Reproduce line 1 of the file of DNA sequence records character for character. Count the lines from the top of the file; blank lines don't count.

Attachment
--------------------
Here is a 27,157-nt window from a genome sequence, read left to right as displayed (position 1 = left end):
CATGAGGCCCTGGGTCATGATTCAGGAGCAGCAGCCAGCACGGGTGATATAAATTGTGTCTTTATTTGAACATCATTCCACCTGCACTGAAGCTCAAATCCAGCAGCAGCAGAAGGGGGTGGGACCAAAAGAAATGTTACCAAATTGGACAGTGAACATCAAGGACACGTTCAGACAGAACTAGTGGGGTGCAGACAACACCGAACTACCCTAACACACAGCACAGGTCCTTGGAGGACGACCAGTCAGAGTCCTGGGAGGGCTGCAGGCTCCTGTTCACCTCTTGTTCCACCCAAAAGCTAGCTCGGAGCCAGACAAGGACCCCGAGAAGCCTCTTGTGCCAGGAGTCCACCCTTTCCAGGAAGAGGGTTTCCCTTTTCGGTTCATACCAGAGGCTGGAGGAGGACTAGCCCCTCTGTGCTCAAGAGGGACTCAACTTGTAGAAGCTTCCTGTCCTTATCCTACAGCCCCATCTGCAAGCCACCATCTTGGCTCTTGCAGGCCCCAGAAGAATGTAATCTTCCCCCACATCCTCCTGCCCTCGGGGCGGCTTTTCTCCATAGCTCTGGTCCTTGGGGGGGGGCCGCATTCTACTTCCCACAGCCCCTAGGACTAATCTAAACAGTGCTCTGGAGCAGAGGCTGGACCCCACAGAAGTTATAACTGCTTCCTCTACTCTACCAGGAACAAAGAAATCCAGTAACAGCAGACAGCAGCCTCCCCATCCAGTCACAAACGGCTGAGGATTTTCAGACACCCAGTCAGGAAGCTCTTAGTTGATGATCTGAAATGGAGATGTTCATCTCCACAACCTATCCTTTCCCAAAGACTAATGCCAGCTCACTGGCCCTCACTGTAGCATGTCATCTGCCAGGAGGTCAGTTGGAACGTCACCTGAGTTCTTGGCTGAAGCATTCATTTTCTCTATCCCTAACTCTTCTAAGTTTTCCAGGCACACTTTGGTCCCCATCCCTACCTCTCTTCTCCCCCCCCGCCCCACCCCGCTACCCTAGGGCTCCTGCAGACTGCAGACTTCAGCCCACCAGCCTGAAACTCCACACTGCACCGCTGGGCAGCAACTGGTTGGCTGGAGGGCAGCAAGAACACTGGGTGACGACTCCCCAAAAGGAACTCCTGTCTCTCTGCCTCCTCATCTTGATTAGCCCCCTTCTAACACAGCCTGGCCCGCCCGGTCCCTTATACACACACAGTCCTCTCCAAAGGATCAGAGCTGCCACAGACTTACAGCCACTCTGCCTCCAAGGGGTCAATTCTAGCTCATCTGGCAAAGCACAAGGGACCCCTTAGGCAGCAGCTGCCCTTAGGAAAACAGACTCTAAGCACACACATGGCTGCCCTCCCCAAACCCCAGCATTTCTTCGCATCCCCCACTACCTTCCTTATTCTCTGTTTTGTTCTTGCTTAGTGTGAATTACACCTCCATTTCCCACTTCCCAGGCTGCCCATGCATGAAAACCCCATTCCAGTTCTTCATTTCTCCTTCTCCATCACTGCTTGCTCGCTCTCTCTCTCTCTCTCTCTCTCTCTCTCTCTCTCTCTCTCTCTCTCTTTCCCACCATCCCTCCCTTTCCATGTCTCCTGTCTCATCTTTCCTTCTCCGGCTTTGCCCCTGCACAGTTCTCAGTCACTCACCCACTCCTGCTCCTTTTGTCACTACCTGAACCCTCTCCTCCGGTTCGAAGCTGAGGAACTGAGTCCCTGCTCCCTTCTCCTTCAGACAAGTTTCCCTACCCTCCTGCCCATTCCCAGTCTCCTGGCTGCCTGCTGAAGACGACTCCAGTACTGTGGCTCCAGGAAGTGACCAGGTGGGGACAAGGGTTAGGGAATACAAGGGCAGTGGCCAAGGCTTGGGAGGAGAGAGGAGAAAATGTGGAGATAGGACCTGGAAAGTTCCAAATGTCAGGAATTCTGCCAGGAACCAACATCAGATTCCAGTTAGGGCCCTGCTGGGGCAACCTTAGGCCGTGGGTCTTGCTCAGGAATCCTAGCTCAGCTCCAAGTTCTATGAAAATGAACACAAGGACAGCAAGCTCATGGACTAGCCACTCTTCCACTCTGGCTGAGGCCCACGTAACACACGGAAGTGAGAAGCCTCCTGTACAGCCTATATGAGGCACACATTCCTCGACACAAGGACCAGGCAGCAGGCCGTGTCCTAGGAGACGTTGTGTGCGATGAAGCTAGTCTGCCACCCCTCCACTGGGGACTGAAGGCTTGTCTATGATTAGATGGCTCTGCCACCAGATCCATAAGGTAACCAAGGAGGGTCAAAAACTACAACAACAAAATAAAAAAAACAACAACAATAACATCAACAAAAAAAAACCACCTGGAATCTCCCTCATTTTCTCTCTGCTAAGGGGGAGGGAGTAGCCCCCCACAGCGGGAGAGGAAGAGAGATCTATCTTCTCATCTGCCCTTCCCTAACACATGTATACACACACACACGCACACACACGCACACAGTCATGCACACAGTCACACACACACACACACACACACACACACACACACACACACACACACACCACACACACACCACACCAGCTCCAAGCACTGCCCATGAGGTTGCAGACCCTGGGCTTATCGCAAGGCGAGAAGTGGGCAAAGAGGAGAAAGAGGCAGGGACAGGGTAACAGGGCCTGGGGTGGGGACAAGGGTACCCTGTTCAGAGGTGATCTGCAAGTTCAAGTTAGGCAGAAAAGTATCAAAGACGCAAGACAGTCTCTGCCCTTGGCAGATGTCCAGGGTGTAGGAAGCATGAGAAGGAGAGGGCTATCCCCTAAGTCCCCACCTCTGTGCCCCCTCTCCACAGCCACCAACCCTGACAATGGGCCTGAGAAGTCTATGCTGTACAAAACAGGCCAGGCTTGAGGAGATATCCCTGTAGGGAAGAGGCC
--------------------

Here is a 27,157-nt window from a genome sequence, read left to right as displayed (position 1 = left end):